How to deal with the coronavirus lockdown when you have kids

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Re: How to deal with the coronavirus lockdown when you have kids

#41  Postby Cito di Pense » Mar 26, 2020 10:39 am

Spearthrower wrote:Oops, I meant ALL handle... a handle attached to nothing - it looks like a handle, it turns like a handle, for all intents and purposes it IS a handle, it's just not attached to anything and therefore isn't really being a handle.


My association with "handle" is that it's a reference to a reference (memory pointers in computing). Believe me, a handle pointing to nothing happens more often than one might like.
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Re: How to deal with the coronavirus lockdown when you have kids

#42  Postby Hermit » Mar 26, 2020 11:06 am

Spearthrower wrote:Alternatively, it might all be ALL handle.

Yes please. I could live with that for quite some time.
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Re: How to deal with the coronavirus lockdown when you have kids

#43  Postby Fallible » Mar 26, 2020 1:59 pm

jamest wrote:
Fallible wrote:
jamest wrote:You're right. It's a silly man thing I guess, a bit like refusing to wear pink. I'll bear it in mind.

I lost my rag today as my 18 year-old step-daughter sneaked out for a last Mcdonalds lunch before it closed. I'm pretty sure that calling her a selfish moron was over the top, so now I feel bad, but it pisses me off that she's not taking it seriously enough. Not the greatest advert for a self isolating family, regardless. :(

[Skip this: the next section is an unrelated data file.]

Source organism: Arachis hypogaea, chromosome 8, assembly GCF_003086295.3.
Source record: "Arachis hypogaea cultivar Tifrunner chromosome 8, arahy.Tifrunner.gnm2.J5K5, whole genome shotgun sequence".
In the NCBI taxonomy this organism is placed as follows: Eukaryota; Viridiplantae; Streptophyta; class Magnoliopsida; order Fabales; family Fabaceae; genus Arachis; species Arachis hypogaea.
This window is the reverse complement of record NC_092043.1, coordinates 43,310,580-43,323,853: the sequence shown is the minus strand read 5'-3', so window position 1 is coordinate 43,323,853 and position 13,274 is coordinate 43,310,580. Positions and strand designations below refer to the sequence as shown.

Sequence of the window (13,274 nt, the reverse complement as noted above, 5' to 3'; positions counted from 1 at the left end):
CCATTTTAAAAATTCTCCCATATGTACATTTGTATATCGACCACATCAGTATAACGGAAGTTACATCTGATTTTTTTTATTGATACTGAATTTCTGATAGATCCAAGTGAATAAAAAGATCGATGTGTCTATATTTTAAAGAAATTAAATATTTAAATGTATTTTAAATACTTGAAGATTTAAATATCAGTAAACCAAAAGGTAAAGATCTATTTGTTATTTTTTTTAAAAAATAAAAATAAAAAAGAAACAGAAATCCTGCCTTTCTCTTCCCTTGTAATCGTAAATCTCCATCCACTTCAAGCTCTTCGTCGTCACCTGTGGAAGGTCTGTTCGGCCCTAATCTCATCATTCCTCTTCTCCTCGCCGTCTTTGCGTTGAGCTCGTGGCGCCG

Eta: we're not actually a self-isolating family as my missus and I are both deemed 'essential workers', apparently, but in all other respects we want to be one.


Er...well we all parent a bit differently, but no, it’s not a great idea to be name-calling one of your children because you lost your rag. I dunno how long ago she became your step-daughter, but I do know that relations in a step-family can be somewhat fragile and need careful management. Plus if you’re both out of the house regularly, you might as well not bother trying to isolate in order to protect the family. You bring the possibility home with you each time you bring yourselves home - her exposure once at a fast food establishment is possibly less of a risk than that - I doubt you and your wife separate yourselves from your children when you get home anyway.

I don't believe that any family exists which hasn't at many points had a fall-out involving differences of opinion etc., but during these very troubling times it will happen much more often. As I said, I don't feel unjustified in telling my step-daughter that she was wrong to go to Mcdonald's on Monday. Without qualifying her behaviour as moronic and selfish, I don't know how I could have justified that judgement, nor culled it.


The careful readers among us will notice that I specified name calling because you had lost your rag, not simply falling out or calling out someone’s behaviour. How unlike you to mess with my comments in this manner in your reply.

Is there any kind way of telling people that they've acted like a cunt? Seriously. I mean, she's 18, not 5.